There are two kinds of mashed potatoes in the world: restaurant mashed potatoes and home cooked mashed potatoes. Restaurant mashed potatoes are a totally smooth, rich, creamy indulgence. Home cooked mashed potatoes are a bit lighter, sometimes have the skin or some lumps and can be a bit uglier than their sophisticated counterparts. In restaurants, mashed potatoes are usually made by running the cooked potatoes through a food mill or ricer (above left). At home you can use a ricer or an old fashioned potato masher (right). Never make mashed potatoes in a blender or food processor, unless you want to make glue for your kid’s art project.
Maybe it is because I have made so many restaurant potatoes, or because I want to live for a long, long time, but now I absolutely prefer home cooked style. I love bits of skin and a few lumps here and there. I like to taste more potato and less fat. I am giving you the recipe for my home cooked style potatoes, but if you want to convert them to restaurant style, simply double or triple the butter and use heavy cream instead of milk. If you would like to flavor your potatoes, add a fresh herb (basil or thyme are nice) or some lemon zest to the milk and butter while it warms.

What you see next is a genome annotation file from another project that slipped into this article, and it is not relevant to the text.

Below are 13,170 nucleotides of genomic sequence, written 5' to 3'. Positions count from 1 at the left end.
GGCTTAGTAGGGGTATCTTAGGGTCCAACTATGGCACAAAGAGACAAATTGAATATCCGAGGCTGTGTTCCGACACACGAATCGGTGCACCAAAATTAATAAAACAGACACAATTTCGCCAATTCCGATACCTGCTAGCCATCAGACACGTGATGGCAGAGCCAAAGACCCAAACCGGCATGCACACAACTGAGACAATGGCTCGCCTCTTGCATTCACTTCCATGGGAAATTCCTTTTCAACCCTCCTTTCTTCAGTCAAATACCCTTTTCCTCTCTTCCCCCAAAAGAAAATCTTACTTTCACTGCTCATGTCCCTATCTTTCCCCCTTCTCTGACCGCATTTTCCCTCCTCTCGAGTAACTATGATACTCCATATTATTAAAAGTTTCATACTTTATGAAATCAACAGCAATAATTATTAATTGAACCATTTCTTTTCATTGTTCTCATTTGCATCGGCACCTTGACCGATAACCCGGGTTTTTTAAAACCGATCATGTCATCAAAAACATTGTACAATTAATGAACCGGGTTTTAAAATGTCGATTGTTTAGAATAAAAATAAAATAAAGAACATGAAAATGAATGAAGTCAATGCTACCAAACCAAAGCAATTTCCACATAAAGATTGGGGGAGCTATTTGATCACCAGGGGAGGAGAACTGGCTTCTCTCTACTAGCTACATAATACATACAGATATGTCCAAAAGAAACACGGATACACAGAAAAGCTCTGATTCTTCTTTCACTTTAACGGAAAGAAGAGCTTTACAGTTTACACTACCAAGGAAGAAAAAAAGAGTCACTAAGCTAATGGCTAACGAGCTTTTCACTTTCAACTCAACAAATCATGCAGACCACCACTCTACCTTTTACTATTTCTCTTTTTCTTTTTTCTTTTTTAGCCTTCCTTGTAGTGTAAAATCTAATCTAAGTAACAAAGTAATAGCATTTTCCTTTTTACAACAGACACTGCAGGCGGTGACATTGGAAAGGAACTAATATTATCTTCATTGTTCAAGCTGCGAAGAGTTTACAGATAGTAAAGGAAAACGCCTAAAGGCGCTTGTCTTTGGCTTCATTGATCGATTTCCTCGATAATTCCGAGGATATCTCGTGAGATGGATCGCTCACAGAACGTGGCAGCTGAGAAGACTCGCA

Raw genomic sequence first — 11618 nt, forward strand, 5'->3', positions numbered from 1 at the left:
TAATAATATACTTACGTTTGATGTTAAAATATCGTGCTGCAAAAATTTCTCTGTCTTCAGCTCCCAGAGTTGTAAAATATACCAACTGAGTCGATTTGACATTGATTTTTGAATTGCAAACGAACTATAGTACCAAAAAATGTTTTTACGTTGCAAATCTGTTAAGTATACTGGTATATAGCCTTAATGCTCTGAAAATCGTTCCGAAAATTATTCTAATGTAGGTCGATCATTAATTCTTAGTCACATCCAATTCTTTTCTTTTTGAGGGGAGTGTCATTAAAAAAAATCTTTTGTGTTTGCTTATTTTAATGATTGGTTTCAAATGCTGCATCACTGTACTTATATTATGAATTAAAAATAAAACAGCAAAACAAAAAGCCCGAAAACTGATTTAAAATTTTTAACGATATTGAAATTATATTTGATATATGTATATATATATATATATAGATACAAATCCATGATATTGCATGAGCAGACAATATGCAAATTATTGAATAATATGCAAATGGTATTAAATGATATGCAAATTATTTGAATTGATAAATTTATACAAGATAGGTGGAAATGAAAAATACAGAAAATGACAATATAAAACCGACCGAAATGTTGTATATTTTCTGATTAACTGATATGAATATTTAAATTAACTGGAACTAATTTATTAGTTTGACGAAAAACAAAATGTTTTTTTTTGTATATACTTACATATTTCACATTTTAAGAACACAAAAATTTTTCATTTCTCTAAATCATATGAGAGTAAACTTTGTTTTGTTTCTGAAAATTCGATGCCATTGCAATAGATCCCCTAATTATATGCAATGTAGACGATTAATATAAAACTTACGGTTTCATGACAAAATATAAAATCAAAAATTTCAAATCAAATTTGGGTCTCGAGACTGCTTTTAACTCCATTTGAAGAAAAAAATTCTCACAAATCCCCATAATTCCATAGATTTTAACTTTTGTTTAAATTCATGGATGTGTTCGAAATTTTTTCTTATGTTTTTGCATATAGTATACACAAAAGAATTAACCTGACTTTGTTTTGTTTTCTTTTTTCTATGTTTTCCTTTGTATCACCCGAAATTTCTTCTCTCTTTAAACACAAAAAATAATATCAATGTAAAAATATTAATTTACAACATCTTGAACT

- 2 pounds
russet potatoes, peeled or not
- 1 cup
- 1/4 stick
- juice of 1
salt and pepper
- 1 sprig
- Wash the potatoes. Peel (or not), cut in quarters.
- Put in a pan and cover with cold water. Boil gently on the stove until they are soft (a knife will easily pierce them), about 30 minutes.
- Meanwhile gently warm the milk and butter on the stove. Do not boil. If you would like to infuse the potatoes with some additional flavor, add your herb sprig or a peel of lemon to the milk/butter mixture.
- Drain your potatoes.
- While they are still hot, put through the ricer or mash.
- Add the milk/butter, lemon juice, salt and pepper to taste.
© Rebecca Harrach and www.kitchenpreserve.com, 2011. Unauthorized use and/or duplication of this material without express and written permission from this blog’s author and/or owner is strictly prohibited. Excerpts and links may be used, provided that full and clear credit is given to Rebecca Harrach and www.kitchenpreserve.com with appropriate and specific direction to the original content.